This is not to say that there are not times when you just have to come out with it, rough and raw. You may have to cut them off for a time or take extreme measures to shield yourself from the repercussions. However, you want the other person to realize the effect their actions are having on you and on them. But understand, it is their decision to make. God gave us freewill for a reason. Let them take it for what it is worth and protect yourself from any unfortunate repercussions.

It is hard at first

We are going to lose our way from time to time. That is why it is invaluable to have people around you who remember who you are at your best and care enough to let you know when you are not reflecting that. This type of honesty and openness is rare and should be preserved at all costs. The party receiving it may not appreciate it at the time, but with a little patience, they will eventually get the message (resist the urge to say I told you so). If you find yourself getting that wake up call, step back and look at the motives of the person and if they have a valid assessment. If not, instead of shutting down, help them to understand you better. But it is imperative to listen to your conscience and remain true to your internal compass for better or worse. If your life is inconsistent with that, it will shine through sooner than later.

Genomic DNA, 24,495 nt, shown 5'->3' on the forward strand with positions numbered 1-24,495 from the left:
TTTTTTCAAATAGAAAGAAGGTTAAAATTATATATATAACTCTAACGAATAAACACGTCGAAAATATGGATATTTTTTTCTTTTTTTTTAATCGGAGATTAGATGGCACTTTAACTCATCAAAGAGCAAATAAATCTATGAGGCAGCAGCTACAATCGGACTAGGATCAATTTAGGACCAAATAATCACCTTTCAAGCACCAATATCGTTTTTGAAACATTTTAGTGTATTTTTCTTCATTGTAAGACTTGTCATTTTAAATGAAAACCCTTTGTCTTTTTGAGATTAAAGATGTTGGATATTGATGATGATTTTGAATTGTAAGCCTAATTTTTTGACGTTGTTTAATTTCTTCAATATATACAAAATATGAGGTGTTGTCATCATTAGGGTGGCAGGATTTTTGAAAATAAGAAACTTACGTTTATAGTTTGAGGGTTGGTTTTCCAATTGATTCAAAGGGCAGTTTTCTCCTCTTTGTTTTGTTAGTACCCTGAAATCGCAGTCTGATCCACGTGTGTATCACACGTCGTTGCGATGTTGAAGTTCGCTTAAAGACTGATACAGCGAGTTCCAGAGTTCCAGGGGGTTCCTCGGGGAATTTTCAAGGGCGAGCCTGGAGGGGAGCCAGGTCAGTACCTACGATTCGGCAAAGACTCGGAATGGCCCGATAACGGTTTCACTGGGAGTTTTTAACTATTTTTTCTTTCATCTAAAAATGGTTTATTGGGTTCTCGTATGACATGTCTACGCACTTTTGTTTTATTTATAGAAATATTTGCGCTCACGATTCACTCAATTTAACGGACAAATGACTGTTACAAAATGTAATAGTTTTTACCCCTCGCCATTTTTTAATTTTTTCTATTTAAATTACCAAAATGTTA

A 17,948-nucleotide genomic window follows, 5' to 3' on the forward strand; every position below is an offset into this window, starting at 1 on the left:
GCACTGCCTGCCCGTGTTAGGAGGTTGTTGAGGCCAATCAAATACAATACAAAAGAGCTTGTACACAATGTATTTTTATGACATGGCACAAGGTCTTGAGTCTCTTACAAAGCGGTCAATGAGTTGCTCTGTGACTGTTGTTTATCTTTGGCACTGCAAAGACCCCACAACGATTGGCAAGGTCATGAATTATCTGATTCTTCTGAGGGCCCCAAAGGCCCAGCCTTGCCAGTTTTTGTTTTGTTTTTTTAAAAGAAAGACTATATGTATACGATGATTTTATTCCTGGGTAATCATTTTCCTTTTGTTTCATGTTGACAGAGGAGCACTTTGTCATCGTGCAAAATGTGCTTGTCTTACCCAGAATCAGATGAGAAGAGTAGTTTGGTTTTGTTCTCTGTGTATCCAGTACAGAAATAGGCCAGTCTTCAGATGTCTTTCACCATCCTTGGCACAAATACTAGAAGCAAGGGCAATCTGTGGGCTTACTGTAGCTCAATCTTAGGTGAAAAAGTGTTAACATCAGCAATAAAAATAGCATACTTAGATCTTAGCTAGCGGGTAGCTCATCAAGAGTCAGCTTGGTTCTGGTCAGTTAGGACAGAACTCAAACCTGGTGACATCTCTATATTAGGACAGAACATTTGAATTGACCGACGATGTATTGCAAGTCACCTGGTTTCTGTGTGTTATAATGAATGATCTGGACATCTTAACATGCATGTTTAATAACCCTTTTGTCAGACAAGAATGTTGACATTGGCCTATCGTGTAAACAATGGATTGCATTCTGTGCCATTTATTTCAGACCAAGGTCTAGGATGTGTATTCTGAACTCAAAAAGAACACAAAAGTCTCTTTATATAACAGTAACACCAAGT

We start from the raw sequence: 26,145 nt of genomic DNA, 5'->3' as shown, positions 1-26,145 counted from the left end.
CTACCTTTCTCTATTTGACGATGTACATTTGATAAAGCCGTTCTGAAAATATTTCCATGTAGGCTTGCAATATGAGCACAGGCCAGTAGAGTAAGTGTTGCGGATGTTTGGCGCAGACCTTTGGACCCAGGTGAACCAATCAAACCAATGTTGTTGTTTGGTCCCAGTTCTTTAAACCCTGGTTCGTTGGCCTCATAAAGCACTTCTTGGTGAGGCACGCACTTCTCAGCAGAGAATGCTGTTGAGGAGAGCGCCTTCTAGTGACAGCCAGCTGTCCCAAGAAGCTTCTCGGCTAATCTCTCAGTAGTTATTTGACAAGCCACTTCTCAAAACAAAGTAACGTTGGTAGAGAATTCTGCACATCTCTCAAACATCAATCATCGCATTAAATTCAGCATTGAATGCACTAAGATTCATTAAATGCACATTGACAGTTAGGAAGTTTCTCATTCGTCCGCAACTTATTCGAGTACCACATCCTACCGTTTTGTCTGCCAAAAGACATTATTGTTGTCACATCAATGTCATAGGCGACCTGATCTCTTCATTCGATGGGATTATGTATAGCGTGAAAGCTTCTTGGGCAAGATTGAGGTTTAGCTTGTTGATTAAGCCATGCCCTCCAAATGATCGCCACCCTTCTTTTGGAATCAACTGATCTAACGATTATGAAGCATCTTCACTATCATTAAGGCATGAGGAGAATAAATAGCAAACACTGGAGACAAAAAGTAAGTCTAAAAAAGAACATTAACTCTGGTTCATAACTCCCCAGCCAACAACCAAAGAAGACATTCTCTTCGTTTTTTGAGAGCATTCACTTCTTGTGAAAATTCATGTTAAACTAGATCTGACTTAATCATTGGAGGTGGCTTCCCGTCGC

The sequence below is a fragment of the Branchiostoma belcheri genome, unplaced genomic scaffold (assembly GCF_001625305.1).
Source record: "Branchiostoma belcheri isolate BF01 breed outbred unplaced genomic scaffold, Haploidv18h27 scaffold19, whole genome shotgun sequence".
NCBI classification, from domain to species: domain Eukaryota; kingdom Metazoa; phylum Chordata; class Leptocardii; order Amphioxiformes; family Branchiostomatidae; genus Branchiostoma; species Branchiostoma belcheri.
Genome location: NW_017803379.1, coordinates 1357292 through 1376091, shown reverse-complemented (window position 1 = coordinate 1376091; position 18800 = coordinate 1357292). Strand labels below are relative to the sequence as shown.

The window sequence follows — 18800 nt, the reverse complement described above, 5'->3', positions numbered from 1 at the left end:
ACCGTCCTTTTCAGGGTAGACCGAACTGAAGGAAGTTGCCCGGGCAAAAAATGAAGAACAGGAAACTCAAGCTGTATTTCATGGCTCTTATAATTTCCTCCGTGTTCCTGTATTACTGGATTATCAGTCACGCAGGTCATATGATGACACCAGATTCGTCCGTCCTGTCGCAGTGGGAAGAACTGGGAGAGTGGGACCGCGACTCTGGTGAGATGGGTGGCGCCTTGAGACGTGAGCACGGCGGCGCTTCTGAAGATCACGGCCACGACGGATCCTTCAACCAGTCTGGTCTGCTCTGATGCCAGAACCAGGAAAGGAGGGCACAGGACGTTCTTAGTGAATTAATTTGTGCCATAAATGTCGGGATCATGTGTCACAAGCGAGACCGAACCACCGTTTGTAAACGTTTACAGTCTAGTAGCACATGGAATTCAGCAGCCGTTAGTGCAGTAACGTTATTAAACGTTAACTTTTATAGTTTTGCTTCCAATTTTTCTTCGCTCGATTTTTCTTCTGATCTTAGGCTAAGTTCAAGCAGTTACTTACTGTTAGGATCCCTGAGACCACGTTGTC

We only have so many people who truly love us in life, let’s not let situations alienate us from them.

Speak the truth in love, as hard as it may be.

Thanks to everyone who has ever done it for me. You know who you are.

Truth and Peace,
Steven M DeVougas